Gene develops his own “war” with Phineas, in the midst of a real war. Gene says, “It was hypnotism. I was beginning to see that Phineas could get away with anything. I couldn’t help envying him that a little, which was perfectly normal. There was no harm in envying your best friend a little” (25). This envy fuels Gene to excel at everything, which creates a distorted reality for Gene. Gene says, “When I looked down at the stopwatch and realized a split second before I permitted my face to show it or my voice to announce it that Finny had broken a school record, I had experienced a feeling that lso can be described in one word-shock. To keep silent about this amazing happening deepened the shock for me. It made Finny seem to unusual for not friendship, but too unusual for rivalry” (45). This quote reveals Gene’s feelings about Finny’s success. The anger and envy that stem out of this will fuel Gene to hurt Finny both physically and emotionally. “Holding firmly to the trunk, I took a step toward him, and then my knees bent and I jounced the limb. Finny, his balance gone, broke through the little branches below and hit the bank with a sickening thud.

It was the first clumsy action I had ever seen him make. With unthinking sureness I moved out on the limb and jumped into the river, every trace of fear of this forgotten” (60). This influential event is a reflection of Gene’s anger toward Phineas. Gene will regret jouncing the limb later because of the huge impact it will have on his future. Immediately following the incident, Gene feels enough guilt to tell Phineas what really happened. Gene says, “I bust out crying into my hands; I cried for Phineas and for myself and for this doctor who believed in facing things.

Most of all I cried because of the kindness, which I had no expected” (64). As the novel progresses Gene feels the need to tell Phineas the truth, so he can rid his guilt. Phineas’s inability to believe that Gene caused the accident displays Phineas’s innocence. In chapter eight Gene shows his codependence on Phineas even more than before. Gene says, “I could hardly believe it, but it was so plainly printed in the closed expression of his face to mistake, too discernable beneath the even tone of his voice. Phineas was shocked at the idea of me leaving. In some way he needed me.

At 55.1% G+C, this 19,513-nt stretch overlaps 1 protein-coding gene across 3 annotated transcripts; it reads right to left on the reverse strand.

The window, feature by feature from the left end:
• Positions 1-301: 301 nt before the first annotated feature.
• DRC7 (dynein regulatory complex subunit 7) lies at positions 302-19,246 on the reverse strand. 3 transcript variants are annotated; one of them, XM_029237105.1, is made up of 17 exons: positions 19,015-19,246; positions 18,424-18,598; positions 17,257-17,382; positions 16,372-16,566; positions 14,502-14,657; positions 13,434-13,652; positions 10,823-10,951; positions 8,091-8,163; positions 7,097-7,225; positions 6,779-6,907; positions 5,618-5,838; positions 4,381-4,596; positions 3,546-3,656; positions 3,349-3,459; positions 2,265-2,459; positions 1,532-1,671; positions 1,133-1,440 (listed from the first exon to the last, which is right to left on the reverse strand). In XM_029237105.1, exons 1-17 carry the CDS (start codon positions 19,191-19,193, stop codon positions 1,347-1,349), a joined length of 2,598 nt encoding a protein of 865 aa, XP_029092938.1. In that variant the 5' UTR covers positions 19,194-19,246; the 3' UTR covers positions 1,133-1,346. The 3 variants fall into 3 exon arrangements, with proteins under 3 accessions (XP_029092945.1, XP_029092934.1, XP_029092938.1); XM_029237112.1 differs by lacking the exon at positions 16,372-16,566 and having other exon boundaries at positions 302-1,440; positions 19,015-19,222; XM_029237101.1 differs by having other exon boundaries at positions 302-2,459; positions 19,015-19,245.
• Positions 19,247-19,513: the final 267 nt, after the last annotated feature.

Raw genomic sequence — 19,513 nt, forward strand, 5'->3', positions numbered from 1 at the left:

He needed me. I was the least trustworthy person he had ever met. I knew that; he knew or should know that too. I had even told him. I had told him. But there was no mistaking the shield of remoteness in his face and voice. He wanted me around. The war then passed away from me, and dreams of enlistment and escape and a clean start lost their meaning for me” (108). This quote is a perfect example of Gene’s need for Phineas. Gene is convincing himself that he needs to stay for Phineas, because they have become one. The moment Gene jounced the limb; any hope of enlistment isappeared. He tries to justify not enlisting by saying Phineas needs Gene to stay. But, as stated earlier, Gene depends on Phineas and by Gene repeating himself the readers understand Gene, an insecure boy who depends on Phineas because of pity and admiration. Even Brinker notices Gene’s pity for Gene and points it out to him. This pity forces Gene to focus his life on Phineas. In the end of the novel Phineas dies, even though Gene emotionally killed Phineas long before that point. Gene says, “I did not cry then or ever about Finny.

I did not cry even when I stood watching him being lowered into his family’s strait-laced burial ground outside of Boston. I could not escape a feeling that this was my own funeral, and you do not cry in that case” (194). Gene killed Phineas and in a way killed himself. In this case, the codependence between the two was a negative one. Although at the beginning their relationship seemed like a harmless friendship, everything changed on that fateful day at the tree. Their relationship was like an open wound, there was no closure, and Gene depended too much on Phineas.